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Brands > Products Part I [A Checklist for Identifying the Difference]

Over the past three years, we have been able to work with many industry leaders, founders, and  CEOs who have built very successful businesses. They are currently sustaining their companies or have evolved them by merging with or selling to larger companies. Some on that list include:

Dr. Trevor Blatter, Endodontist, Podcast Host, and Author of Redefining The Top 1%

David Schnurman, CEO of Lawline
Brandon Green, Co-Founder, Keller Williams

Luke Cooper, CEO, Fixt (acquired by Assurant)

Mona Patel, CEO, Radx.ai, Carefirst Imaging, MonaLisa Properties, and Couture for Cause

Allen Gannett, Former CEO of TrackMaven (merged with Skyword), now Investor and Author of The Creative Curve

Dan Berger, CEO Social Tables (acquired by CVENT) 

Nir Eyal, Author of Hooked and Indistractable

The common thread between these leaders is that they have been heads down, in the trenches for years building their businesses to support their teams, customers, and families. However, there came a point in time when they realized, “I have something to say, and I want to make a wider impact.”

While there are tons of books out there on thought leadership and “what you need to do to build an audience and people who are doing it,” what most people fail to recognize is that it takes many moving parts to become a thought leader yourself. It starts with a brand foundation—who you are and what you’re here for—which needs to be built out and fully thought through.

If you’re looking to build a brand the wrong way, feel free to read this article I wrote as an autopsy on my first startup

What I share below is about building a brand the right way in order to become a successful thought leader. I lay out a path with clear steps for what actions you need to take and what you need to consider during the process. While there is no perfect way to build a brand, and while some people start at different steps of the journey, I’m writing this article as if you’re just beginning to give thought to this complex process. 

The 3 Types of People Who Need Brands

Client A:

The first is a new author, referred by a book agent or someone in our network. They are so excited about the launch of their book and becoming the next big voice in their subject area, but what they haven’t done is the foundation work to build their brand and understand their message beyond the book. They get so caught up in the book itself that it becomes their identity, but they don’t stop to think about the “so what” and the bigger picture: building a brand that survives after the book and adapts with the times.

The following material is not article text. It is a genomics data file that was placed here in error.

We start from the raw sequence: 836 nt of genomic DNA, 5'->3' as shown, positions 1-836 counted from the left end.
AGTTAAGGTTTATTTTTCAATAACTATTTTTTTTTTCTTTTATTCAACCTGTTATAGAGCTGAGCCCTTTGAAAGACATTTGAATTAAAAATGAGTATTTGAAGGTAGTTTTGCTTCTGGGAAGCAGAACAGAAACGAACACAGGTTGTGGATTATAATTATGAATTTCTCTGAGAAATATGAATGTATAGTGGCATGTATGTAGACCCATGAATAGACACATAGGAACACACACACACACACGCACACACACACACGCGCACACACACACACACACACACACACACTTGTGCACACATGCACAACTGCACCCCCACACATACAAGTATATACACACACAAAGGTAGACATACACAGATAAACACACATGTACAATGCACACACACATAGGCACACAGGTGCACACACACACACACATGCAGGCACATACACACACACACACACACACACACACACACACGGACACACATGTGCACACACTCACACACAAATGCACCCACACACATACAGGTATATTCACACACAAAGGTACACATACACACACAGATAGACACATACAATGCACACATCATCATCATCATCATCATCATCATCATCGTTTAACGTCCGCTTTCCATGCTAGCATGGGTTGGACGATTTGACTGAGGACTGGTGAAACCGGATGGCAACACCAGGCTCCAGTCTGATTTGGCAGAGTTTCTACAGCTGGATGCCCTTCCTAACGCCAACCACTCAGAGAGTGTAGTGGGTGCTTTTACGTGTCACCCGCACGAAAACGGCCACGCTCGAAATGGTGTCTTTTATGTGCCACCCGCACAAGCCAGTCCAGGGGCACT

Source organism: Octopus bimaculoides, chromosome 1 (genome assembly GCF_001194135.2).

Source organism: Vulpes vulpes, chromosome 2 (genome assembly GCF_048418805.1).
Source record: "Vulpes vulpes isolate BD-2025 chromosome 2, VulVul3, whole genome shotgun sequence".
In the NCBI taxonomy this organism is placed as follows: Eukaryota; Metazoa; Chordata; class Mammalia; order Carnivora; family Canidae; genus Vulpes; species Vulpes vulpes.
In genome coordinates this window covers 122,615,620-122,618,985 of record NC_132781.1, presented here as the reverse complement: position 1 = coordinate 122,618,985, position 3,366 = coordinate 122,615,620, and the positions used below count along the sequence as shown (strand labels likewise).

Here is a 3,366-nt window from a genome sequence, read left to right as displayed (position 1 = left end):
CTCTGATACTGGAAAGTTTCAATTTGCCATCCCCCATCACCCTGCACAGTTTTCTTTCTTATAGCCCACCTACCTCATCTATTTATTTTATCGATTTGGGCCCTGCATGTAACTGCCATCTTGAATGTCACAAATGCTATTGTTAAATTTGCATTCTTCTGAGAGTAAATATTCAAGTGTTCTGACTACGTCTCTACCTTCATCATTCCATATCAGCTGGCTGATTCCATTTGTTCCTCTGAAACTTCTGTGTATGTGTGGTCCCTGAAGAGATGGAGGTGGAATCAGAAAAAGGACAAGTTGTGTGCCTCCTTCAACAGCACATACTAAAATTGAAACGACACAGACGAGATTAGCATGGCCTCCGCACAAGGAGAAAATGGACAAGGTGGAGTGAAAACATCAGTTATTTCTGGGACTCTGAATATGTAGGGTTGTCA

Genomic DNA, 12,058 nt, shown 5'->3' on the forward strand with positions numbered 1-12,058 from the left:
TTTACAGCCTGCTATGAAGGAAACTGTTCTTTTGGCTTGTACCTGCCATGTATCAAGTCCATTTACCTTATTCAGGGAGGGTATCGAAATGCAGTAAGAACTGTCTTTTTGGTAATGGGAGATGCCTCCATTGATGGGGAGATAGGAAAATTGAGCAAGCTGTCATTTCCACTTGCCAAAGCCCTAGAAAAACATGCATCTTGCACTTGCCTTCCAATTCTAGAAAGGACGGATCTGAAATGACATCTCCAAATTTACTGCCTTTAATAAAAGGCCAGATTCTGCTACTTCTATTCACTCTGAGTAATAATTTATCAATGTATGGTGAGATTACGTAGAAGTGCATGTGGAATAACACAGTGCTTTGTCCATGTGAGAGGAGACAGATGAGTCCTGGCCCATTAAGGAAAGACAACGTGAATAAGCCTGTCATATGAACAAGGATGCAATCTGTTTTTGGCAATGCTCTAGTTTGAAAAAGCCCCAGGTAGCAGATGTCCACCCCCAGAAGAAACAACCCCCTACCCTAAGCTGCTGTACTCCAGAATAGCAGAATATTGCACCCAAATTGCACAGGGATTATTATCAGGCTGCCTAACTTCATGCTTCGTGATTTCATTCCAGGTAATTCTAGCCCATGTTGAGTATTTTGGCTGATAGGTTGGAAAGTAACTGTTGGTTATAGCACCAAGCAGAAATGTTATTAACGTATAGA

After a successful book launch, the question then becomes, “What do I do next?” The problem is, they didn’t think long-term about their work from the start. 

Client B:

The second is a client we take on from the beginning who doesn’t have a book yet, but they have book ideas, speech ideas, and more. They want to be known and make an impact, but they don’t know exactly what they want to be known for just yet. This is a precarious position because there are a lot of wrong turns to take at this stage as well. This client’s question becomes, “What do I do first? Build a course? Create content?” 

Client C:

The third is a successful client who has already built their brand, audience, and community. However, they haven’t activated their audience fully from a digital and grassroots perspective, shared valuable content with their community, and given that community pathways to get further involved in their brand and buy from them by creating products that fully encompass their brand’s value. 

At this stage, the question becomes, “I’ve done all this successful legwork upfront—built an audience, released a book—but how do I build a community that lasts, create content that provides value, and continue to adapt my product lines around my message, all while making an impact?”

Below is the process through which we craft pathways for thought leaders:

  1. Develop a brand foundation
  2. Pick an audience and build personas
  3. Build a consistent visual brand identity
  4. Develop content themes, post topics, and distribution channels
  5. Craft your story for a larger audience
  6. Build your tribe—intentionally
  7. Build a BRAND-FOCUSED (NOT product-focused) website
  8. Create PR opportunities
  9. You’ve built your brand infrastructure. Now what? Think about your products

Develop a Brand Foundation: Keycode [Client A & B]